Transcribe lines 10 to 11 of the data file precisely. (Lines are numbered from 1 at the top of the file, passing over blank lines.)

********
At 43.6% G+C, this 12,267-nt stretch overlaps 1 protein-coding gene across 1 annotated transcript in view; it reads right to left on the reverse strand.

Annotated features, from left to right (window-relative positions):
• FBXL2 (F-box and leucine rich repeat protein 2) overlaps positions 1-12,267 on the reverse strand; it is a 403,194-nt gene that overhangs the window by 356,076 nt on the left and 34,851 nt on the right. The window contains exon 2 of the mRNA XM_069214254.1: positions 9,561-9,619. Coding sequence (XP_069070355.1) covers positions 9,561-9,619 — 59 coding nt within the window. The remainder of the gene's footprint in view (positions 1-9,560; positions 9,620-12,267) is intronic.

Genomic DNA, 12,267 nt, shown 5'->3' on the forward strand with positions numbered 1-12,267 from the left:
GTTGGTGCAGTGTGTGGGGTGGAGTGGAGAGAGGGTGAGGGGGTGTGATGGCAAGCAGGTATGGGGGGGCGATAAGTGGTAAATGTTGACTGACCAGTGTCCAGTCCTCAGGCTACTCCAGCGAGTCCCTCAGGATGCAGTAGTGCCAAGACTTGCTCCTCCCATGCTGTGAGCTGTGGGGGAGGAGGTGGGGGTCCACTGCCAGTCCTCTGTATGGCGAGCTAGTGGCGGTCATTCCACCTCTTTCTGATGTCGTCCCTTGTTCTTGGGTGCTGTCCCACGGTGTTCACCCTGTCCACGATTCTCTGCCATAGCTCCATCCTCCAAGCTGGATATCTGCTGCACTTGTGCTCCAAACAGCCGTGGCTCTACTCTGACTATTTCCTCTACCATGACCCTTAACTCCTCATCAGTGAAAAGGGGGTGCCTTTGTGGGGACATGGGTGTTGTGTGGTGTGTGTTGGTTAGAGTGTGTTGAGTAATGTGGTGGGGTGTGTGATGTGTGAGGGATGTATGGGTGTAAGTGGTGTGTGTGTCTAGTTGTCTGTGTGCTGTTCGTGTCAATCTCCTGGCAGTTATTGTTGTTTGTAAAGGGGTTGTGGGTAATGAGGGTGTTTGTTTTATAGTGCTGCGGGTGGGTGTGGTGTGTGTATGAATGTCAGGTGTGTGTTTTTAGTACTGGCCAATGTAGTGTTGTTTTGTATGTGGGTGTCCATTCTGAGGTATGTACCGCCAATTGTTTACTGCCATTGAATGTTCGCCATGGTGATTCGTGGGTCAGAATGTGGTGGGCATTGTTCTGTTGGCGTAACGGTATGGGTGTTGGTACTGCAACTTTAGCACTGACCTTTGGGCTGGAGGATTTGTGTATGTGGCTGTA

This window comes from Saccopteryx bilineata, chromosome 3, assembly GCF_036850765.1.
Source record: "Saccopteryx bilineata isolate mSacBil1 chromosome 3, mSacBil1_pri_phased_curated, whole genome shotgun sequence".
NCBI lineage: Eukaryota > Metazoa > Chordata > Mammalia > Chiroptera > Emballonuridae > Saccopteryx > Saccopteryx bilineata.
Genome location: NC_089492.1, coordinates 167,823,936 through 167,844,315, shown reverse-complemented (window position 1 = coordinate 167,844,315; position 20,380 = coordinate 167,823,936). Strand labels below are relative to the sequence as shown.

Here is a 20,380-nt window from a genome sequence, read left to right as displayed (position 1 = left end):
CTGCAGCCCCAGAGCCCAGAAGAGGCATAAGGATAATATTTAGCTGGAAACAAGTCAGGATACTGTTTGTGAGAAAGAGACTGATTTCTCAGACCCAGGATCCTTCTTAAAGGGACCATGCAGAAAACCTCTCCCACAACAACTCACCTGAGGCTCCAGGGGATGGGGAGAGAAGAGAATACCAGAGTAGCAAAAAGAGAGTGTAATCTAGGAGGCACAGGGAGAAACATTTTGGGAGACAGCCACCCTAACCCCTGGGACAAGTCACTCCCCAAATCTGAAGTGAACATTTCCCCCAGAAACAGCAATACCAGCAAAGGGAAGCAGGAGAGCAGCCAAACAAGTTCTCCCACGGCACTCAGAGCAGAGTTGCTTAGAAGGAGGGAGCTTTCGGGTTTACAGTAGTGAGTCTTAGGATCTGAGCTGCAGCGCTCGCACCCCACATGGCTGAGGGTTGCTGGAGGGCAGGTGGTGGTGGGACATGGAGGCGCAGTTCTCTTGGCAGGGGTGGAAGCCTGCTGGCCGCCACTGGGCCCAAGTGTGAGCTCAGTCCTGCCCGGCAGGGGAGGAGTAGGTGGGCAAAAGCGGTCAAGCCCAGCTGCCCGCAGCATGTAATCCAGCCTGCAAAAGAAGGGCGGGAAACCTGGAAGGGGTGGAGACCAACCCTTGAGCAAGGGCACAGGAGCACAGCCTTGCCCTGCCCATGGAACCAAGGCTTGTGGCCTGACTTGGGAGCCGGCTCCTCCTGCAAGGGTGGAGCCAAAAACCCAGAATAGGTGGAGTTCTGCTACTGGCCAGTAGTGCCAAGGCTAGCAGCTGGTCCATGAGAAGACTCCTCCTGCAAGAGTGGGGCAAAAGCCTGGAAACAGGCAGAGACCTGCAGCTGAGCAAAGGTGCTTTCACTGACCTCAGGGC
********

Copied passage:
Here is a 20,380-nt window from a genome sequence, read left to right as displayed (position 1 = left end):
CTGCAGCCCCAGAGCCCAGAAGAGGCATAAGGATAATATTTAGCTGGAAACAAGTCAGGATACTGTTTGTGAGAAAGAGACTGATTTCTCAGACCCAGGATCCTTCTTAAAGGGACCATGCAGAAAACCTCTCCCACAACAACTCACCTGAGGCTCCAGGGGATGGGGAGAGAAGAGAATACCAGAGTAGCAAAAAGAGAGTGTAATCTAGGAGGCACAGGGAGAAACATTTTGGGAGACAGCCACCCTAACCCCTGGGACAAGTCACTCCCCAAATCTGAAGTGAACATTTCCCCCAGAAACAGCAATACCAGCAAAGGGAAGCAGGAGAGCAGCCAAACAAGTTCTCCCACGGCACTCAGAGCAGAGTTGCTTAGAAGGAGGGAGCTTTCGGGTTTACAGTAGTGAGTCTTAGGATCTGAGCTGCAGCGCTCGCACCCCACATGGCTGAGGGTTGCTGGAGGGCAGGTGGTGGTGGGACATGGAGGCGCAGTTCTCTTGGCAGGGGTGGAAGCCTGCTGGCCGCCACTGGGCCCAAGTGTGAGCTCAGTCCTGCCCGGCAGGGGAGGAGTAGGTGGGCAAAAGCGGTCAAGCCCAGCTGCCCGCAGCATGTAATCCAGCCTGCAAAAGAAGGGCGGGAAACCTGGAAGGGGTGGAGACCAACCCTTGAGCAAGGGCACAGGAGCACAGCCTTGCCCTGCCCATGGAACCAAGGCTTGTGGCCTGACTTGGGAGCCGGCTCCTCCTGCAAGGGTGGAGCCAAAAACCCAGAATAGGTGGAGTTCTGCTACTGGCCAGTAGTGCCAAGGCTAGCAGCTGGTCCATGAGAAGACTCCTCCTGCAAGAGTGGGGCAAAAGCCTGGAAACAGGCAGAGACCTGCAGCTGAGCAAAGGTGCTTTCACTGACCTCAGGGC